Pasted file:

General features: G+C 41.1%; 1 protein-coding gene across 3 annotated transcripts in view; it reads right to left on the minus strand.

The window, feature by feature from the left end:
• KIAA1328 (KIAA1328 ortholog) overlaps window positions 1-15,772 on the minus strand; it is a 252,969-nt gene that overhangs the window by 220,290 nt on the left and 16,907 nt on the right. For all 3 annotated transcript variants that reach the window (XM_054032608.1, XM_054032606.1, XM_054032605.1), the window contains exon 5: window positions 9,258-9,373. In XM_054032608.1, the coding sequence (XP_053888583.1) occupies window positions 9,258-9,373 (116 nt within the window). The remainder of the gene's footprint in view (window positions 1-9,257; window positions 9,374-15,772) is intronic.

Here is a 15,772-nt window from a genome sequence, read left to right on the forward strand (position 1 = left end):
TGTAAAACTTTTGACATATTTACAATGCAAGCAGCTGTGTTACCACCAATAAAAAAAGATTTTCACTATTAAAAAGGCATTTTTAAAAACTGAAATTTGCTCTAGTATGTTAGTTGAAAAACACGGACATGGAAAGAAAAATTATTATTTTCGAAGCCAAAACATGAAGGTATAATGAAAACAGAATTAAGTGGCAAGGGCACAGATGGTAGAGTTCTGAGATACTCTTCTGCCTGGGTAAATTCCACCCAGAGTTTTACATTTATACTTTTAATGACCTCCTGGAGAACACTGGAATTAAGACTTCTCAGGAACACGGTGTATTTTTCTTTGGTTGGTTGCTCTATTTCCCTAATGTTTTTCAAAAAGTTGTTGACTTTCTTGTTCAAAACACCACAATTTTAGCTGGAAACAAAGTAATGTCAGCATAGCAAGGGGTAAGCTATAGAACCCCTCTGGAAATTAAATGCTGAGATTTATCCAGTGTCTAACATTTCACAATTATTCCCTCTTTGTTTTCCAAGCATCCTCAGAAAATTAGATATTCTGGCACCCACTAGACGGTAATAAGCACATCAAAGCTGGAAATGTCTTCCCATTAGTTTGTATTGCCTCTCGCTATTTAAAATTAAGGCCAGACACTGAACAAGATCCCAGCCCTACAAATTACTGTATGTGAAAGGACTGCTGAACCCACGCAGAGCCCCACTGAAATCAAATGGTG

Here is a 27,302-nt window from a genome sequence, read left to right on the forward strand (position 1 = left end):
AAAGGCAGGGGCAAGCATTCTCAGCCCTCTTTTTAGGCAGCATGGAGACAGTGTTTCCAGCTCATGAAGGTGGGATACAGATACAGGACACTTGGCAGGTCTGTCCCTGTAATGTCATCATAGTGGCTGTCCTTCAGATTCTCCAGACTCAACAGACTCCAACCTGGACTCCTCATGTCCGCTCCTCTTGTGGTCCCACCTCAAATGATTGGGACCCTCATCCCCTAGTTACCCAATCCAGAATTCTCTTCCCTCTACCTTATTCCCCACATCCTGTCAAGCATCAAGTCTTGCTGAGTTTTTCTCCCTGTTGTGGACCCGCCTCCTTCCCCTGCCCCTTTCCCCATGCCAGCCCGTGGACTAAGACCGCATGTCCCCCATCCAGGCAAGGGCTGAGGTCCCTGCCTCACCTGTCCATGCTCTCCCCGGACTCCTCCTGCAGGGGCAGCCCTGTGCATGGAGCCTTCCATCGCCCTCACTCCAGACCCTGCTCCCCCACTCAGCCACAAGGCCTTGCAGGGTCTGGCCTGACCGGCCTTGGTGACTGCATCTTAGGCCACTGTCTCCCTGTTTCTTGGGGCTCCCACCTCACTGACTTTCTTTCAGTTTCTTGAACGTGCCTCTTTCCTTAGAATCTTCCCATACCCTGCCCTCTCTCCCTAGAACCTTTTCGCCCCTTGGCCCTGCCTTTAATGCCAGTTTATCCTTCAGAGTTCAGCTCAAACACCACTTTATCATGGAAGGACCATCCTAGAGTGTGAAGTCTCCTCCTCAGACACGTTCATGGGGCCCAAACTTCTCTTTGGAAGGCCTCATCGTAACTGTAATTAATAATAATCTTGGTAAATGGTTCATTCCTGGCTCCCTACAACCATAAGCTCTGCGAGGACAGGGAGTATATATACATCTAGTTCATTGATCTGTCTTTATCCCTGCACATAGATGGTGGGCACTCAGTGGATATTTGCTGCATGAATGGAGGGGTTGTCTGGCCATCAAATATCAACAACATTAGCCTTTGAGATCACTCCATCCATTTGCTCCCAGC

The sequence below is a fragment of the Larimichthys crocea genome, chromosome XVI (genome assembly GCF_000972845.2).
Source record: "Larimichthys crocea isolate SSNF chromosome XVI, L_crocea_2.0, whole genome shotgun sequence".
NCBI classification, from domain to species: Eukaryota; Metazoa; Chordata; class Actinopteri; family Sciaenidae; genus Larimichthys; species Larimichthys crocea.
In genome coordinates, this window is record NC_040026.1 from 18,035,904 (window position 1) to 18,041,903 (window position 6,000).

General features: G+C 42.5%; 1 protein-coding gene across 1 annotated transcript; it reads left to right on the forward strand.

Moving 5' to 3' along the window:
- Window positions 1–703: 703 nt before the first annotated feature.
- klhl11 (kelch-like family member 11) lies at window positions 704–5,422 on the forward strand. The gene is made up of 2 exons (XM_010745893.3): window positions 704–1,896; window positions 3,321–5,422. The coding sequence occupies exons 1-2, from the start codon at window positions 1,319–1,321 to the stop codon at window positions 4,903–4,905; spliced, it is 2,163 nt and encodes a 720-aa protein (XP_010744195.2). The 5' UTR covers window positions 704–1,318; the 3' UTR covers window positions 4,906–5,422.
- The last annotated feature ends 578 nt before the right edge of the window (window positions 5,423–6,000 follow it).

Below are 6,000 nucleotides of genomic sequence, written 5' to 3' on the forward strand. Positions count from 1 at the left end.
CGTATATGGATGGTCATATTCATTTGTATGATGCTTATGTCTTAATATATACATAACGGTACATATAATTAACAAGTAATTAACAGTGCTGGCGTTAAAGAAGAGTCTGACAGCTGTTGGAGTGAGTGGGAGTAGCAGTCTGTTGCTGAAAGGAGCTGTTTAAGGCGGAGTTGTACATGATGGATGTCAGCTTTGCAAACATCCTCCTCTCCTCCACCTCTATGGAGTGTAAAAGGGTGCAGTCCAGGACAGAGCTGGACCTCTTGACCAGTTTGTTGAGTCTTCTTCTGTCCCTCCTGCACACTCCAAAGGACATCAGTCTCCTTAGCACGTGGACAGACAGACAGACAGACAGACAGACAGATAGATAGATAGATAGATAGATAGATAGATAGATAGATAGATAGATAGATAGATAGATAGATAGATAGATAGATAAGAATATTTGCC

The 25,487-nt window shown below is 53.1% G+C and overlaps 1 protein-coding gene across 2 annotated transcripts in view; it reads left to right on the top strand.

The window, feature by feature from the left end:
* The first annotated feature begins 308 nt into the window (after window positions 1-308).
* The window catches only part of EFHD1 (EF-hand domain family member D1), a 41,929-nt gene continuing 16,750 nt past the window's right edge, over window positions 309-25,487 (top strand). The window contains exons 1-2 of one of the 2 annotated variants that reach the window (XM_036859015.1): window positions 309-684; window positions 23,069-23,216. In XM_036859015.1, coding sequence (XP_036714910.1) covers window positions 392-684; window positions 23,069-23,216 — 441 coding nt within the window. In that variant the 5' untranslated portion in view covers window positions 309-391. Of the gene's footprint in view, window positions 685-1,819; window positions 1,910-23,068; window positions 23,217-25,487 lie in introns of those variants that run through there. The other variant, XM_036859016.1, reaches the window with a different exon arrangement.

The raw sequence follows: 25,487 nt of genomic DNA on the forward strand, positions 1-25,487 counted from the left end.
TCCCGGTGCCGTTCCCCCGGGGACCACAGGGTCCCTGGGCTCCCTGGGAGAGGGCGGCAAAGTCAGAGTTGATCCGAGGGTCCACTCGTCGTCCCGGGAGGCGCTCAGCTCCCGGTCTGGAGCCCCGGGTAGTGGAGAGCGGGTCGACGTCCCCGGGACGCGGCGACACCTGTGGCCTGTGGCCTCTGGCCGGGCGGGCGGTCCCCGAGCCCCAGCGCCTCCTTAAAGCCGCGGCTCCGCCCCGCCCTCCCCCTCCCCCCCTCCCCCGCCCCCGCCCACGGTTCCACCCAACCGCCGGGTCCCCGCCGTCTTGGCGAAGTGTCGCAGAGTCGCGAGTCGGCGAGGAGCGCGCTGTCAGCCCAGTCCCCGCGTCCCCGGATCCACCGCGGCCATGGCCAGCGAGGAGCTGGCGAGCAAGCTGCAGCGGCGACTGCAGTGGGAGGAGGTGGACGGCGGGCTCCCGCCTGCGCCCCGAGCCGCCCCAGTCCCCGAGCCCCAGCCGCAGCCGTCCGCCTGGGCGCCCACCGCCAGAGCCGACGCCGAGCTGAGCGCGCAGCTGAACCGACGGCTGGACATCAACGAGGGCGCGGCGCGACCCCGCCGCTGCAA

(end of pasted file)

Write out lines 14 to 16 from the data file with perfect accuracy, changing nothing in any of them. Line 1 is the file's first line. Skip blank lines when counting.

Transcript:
- Window positions 1–703: 703 nt before the first annotated feature.
- klhl11 (kelch-like family member 11) lies at window positions 704–5,422 on the forward strand. The gene is made up of 2 exons (XM_010745893.3): window positions 704–1,896; window positions 3,321–5,422. The coding sequence occupies exons 1-2, from the start codon at window positions 1,319–1,321 to the stop codon at window positions 4,903–4,905; spliced, it is 2,163 nt and encodes a 720-aa protein (XP_010744195.2). The 5' UTR covers window positions 704–1,318; the 3' UTR covers window positions 4,906–5,422.
- The last annotated feature ends 578 nt before the right edge of the window (window positions 5,423–6,000 follow it).